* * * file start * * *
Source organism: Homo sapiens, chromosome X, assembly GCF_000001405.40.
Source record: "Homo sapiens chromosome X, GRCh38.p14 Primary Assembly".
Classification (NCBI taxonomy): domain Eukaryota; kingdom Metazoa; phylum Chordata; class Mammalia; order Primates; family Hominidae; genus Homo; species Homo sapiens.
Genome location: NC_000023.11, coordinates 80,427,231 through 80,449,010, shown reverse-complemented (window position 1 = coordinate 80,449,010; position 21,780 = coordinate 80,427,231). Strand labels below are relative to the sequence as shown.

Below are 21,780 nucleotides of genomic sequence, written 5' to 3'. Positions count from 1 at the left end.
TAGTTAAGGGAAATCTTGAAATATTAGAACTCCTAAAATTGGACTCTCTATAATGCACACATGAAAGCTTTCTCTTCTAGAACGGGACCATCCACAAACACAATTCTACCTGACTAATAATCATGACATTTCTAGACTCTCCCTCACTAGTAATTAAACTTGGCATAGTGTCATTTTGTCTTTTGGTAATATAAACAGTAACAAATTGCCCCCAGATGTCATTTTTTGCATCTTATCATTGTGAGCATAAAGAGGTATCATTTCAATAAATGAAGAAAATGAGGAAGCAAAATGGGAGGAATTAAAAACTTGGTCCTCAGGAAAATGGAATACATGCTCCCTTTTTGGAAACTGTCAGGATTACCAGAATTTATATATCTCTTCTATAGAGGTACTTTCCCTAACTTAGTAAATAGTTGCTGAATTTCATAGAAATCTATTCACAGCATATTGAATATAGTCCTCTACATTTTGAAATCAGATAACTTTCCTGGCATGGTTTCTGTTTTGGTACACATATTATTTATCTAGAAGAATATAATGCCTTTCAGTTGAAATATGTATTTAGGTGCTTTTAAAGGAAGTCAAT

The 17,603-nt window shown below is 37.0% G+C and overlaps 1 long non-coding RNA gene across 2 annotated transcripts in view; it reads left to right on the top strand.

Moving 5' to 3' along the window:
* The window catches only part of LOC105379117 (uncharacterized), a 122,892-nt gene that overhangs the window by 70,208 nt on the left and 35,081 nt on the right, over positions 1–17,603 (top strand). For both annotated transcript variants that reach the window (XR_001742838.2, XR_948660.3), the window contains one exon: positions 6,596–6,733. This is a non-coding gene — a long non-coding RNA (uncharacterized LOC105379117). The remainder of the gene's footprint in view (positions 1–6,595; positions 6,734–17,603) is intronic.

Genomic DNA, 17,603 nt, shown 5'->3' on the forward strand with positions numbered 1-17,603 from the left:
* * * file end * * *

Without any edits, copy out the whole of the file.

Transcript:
Source organism: Homo sapiens, chromosome X, assembly GCF_000001405.40.
Source record: "Homo sapiens chromosome X, GRCh38.p14 Primary Assembly".
Classification (NCBI taxonomy): domain Eukaryota; kingdom Metazoa; phylum Chordata; class Mammalia; order Primates; family Hominidae; genus Homo; species Homo sapiens.
Genome location: NC_000023.11, coordinates 80,427,231 through 80,449,010, shown reverse-complemented (window position 1 = coordinate 80,449,010; position 21,780 = coordinate 80,427,231). Strand labels below are relative to the sequence as shown.

Below are 21,780 nucleotides of genomic sequence, written 5' to 3'. Positions count from 1 at the left end.
TAGTTAAGGGAAATCTTGAAATATTAGAACTCCTAAAATTGGACTCTCTATAATGCACACATGAAAGCTTTCTCTTCTAGAACGGGACCATCCACAAACACAATTCTACCTGACTAATAATCATGACATTTCTAGACTCTCCCTCACTAGTAATTAAACTTGGCATAGTGTCATTTTGTCTTTTGGTAATATAAACAGTAACAAATTGCCCCCAGATGTCATTTTTTGCATCTTATCATTGTGAGCATAAAGAGGTATCATTTCAATAAATGAAGAAAATGAGGAAGCAAAATGGGAGGAATTAAAAACTTGGTCCTCAGGAAAATGGAATACATGCTCCCTTTTTGGAAACTGTCAGGATTACCAGAATTTATATATCTCTTCTATAGAGGTACTTTCCCTAACTTAGTAAATAGTTGCTGAATTTCATAGAAATCTATTCACAGCATATTGAATATAGTCCTCTACATTTTGAAATCAGATAACTTTCCTGGCATGGTTTCTGTTTTGGTACACATATTATTTATCTAGAAGAATATAATGCCTTTCAGTTGAAATATGTATTTAGGTGCTTTTAAAGGAAGTCAAT

The 17,603-nt window shown below is 37.0% G+C and overlaps 1 long non-coding RNA gene across 2 annotated transcripts in view; it reads left to right on the top strand.

Moving 5' to 3' along the window:
* The window catches only part of LOC105379117 (uncharacterized), a 122,892-nt gene that overhangs the window by 70,208 nt on the left and 35,081 nt on the right, over positions 1–17,603 (top strand). For both annotated transcript variants that reach the window (XR_001742838.2, XR_948660.3), the window contains one exon: positions 6,596–6,733. This is a non-coding gene — a long non-coding RNA (uncharacterized LOC105379117). The remainder of the gene's footprint in view (positions 1–6,595; positions 6,734–17,603) is intronic.

Genomic DNA, 17,603 nt, shown 5'->3' on the forward strand with positions numbered 1-17,603 from the left: